CommunityFDL Main Blog

Libby Live Blogging: Judy Miller’s Ghost



Today we'll have another round of juror selection.  I'll be live blogging the proceedings in the comments, but I just wanted to express my sympathies to the New York Times.  Judy Miller hacked into their site last night and posted a big wet kiss to Scooter Libby under Scott Shane's byline.  So sad.  Let go, Judy, let go.

Actually, while yesterday's coverage of voir dire across the establishment media spectrum seemed to be about the frequency of potential jurors under review who have strong negative feelings about the administration or the vice president, the defense is just as intent to sort out what exposure potential jurors have had to press coverage of the case.  While the stories I saw filed last night seemed to be of quite high and impressive quality, the totality of the coverage of the Libby case and the swirling currents behind it have not been well covered.  That's how we bloggers, actually, developed our legitimacy to cover this story, even here in the press room.

I may do a little more on the media issues surrounding this case and its coverage later, perhaps with my nightly review.  But for now, BANG! SWOOSH! GONG! It's time for live blogging.

First order of business today, and 9:00 AM EST, there's a closed courtroom session going on, though we are told to expect jury selection to resume, and closed circuit access to the preceedings to return, at 9:30 AM EST.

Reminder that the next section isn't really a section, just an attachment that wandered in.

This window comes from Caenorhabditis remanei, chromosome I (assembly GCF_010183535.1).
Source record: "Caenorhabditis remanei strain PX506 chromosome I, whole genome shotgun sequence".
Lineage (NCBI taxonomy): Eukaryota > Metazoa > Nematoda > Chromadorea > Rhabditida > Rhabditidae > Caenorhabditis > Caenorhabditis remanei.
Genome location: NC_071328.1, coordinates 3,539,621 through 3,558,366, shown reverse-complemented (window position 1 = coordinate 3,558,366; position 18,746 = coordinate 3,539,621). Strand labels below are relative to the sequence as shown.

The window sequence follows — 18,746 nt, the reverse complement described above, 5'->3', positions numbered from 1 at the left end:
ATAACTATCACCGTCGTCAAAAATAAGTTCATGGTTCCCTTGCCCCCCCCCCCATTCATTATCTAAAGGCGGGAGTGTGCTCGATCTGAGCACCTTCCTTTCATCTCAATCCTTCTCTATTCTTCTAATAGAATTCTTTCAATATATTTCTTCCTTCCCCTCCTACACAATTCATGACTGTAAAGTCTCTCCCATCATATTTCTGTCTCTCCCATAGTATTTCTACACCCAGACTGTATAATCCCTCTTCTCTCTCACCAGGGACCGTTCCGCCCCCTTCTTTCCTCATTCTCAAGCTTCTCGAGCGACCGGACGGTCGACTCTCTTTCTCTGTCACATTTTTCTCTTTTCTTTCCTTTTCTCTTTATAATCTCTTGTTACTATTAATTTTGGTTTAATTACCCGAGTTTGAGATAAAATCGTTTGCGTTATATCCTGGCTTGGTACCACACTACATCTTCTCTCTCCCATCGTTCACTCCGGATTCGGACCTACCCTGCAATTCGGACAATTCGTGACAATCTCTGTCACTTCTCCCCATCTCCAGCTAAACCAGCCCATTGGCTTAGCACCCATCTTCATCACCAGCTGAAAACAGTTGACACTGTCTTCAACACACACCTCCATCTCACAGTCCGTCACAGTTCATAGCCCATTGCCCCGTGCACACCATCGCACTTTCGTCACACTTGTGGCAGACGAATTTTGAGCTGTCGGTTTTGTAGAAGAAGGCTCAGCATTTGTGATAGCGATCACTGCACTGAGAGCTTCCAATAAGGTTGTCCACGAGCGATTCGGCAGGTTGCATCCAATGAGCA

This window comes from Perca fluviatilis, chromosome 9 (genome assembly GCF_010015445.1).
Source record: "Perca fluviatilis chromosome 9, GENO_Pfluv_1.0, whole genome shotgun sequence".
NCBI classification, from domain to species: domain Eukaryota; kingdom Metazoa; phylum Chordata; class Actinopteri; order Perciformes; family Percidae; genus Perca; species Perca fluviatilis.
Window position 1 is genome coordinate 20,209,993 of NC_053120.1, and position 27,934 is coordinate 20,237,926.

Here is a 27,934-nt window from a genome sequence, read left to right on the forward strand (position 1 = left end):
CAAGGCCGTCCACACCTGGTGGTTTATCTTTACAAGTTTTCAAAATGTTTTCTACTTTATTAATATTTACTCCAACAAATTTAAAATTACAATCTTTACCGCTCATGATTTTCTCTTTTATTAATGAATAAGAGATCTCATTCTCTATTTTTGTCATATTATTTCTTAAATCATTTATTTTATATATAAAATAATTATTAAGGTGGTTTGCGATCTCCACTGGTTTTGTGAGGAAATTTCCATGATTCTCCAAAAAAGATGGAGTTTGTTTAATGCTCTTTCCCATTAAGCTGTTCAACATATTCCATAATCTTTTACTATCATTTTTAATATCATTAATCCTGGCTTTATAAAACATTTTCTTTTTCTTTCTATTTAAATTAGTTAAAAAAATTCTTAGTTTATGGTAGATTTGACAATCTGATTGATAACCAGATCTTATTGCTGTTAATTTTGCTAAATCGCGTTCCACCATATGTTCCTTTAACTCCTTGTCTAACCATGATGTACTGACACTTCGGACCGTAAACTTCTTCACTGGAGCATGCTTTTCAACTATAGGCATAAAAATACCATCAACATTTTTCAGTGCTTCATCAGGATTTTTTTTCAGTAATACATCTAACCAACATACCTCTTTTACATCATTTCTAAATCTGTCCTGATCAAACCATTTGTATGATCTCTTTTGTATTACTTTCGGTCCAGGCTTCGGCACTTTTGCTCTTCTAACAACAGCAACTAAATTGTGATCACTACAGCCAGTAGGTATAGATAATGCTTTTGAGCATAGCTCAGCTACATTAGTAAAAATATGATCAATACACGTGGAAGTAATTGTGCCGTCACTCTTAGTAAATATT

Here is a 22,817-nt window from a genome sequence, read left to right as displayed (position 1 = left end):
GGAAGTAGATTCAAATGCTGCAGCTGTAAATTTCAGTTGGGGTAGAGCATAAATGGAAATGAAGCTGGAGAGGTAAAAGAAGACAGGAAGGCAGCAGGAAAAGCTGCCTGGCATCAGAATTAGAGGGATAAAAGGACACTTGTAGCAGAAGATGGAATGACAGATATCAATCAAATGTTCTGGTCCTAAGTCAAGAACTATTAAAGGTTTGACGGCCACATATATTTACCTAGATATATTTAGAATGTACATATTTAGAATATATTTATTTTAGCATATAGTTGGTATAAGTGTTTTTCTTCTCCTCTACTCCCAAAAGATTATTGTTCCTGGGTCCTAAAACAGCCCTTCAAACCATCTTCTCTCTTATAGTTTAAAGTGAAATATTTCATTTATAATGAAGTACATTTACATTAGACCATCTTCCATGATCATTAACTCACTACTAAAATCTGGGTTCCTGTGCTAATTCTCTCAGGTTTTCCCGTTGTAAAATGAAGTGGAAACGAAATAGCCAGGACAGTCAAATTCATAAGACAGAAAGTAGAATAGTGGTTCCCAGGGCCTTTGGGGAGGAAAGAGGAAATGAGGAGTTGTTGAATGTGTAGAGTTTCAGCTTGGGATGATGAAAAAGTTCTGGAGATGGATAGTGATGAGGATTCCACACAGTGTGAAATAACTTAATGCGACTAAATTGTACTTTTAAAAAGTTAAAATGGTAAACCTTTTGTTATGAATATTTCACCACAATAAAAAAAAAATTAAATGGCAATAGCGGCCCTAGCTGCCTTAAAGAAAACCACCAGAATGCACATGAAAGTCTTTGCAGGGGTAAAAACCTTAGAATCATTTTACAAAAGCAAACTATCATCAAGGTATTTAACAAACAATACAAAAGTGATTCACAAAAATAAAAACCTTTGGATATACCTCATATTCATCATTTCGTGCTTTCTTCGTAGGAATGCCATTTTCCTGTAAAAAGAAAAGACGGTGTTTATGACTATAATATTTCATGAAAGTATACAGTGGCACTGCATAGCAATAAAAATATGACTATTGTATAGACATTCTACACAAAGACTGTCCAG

Previous post

From Colbert to Rich Little

Next post



Pachacutec did not, as is commonly believed, die in 1471. To escape the tragic sight of his successors screwing up the Inca Empire he’d built, he fled east into the Amazon rain forest, where he began chewing lots of funky roots to get higher than Hunter Thompson ever dared. Oddly, these roots gave him not only a killer buzz, but also prolonged his life beyond what any other mortal has known, excluding Novakula. Whatever his doubts of the utility of living long enough to see old friends pop up in museums as mummies, or witness the bizarrely compelling spectacle of Katherine Harris, he’s learned a thing or two along the way. For one thing, he’s learned the importance of not letting morons run a country, having watched the Inca Empire suffer many civil wars requiring the eventual ruler to gain support from the priests and the national military. He now works during fleeting sober moments to build a vibrant progressive movement sufficiently strong and sustainable to drive a pointed stake through the heart of American “conservatism” forever. He enjoys a gay marriage, classic jazz and roots for the New York Mets.